It doesn't quite work this way. He cannot just get a CCJ against you today. To do so he first needs to submit a formal claim in the small claims court. The claim needs to be processed and you will be given the chance to repsond to it and defend it. A hearing will then be scheduled so that this can be heard by a judge and you can both attend to give your side if the story. After that he judge will make a decision and only if he believes the builder is in the right will they issue a CCJ in his favour. So a CCJ is still a few months away.
In terms of challenging this bill, when you have entered into a contract for work and materials, where the main focus is labour and skill, the Consumer Rights Act 2015 says that the work must be:
· Carried out with reasonable care and skill (to the same standard as any reasonably competent person in that trade or profession);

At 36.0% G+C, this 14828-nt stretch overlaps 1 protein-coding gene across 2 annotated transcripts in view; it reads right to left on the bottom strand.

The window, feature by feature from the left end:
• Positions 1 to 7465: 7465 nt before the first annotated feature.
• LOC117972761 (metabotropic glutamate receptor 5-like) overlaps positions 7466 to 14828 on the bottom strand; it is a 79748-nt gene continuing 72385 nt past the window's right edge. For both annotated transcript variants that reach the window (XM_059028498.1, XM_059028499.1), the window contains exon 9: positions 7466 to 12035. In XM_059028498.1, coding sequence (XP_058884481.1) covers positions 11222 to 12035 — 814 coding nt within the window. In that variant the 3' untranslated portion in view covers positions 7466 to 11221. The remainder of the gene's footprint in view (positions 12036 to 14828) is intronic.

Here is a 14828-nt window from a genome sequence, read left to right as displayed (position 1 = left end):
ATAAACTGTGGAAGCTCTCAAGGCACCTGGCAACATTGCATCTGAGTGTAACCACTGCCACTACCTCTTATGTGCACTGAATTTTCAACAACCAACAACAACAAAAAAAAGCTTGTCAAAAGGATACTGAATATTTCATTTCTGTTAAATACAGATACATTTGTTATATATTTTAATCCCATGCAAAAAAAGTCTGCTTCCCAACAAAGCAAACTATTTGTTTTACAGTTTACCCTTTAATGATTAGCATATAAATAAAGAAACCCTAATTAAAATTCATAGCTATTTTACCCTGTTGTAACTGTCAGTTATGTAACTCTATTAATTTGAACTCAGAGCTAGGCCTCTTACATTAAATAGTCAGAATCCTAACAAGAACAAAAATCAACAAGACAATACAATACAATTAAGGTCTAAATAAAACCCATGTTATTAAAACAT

· Finished within a reasonable time (unless a specific time has been agreed); and
· Provided at a reasonable price (unless a specific price has been agreed).
In addition, any information said or written is binding where the consumer relies on it. This will include quotations and any promises about timescales or about the results to be achieved.
If there are problems with the standard of work, or any of the above, you will have certain rights:
1. The trader should either redo the parts of the service which are inadequate or perform the whole service again at no extra cost to you. This must be done within a reasonable time and without causing you significant inconvenience.
2. If redoing the work is impossible or cannot be done within a reasonable time or without causing significant inconvenience, you can claim a price reduction. The price reduction would depend on how severe the issues are and could be as much as the full cost of the work.
3. If the service has been performed so badly that it would be unreasonable to expect the consumer to give the trader a second chance, you may be entitled to claim the cost of remedial work by another trader.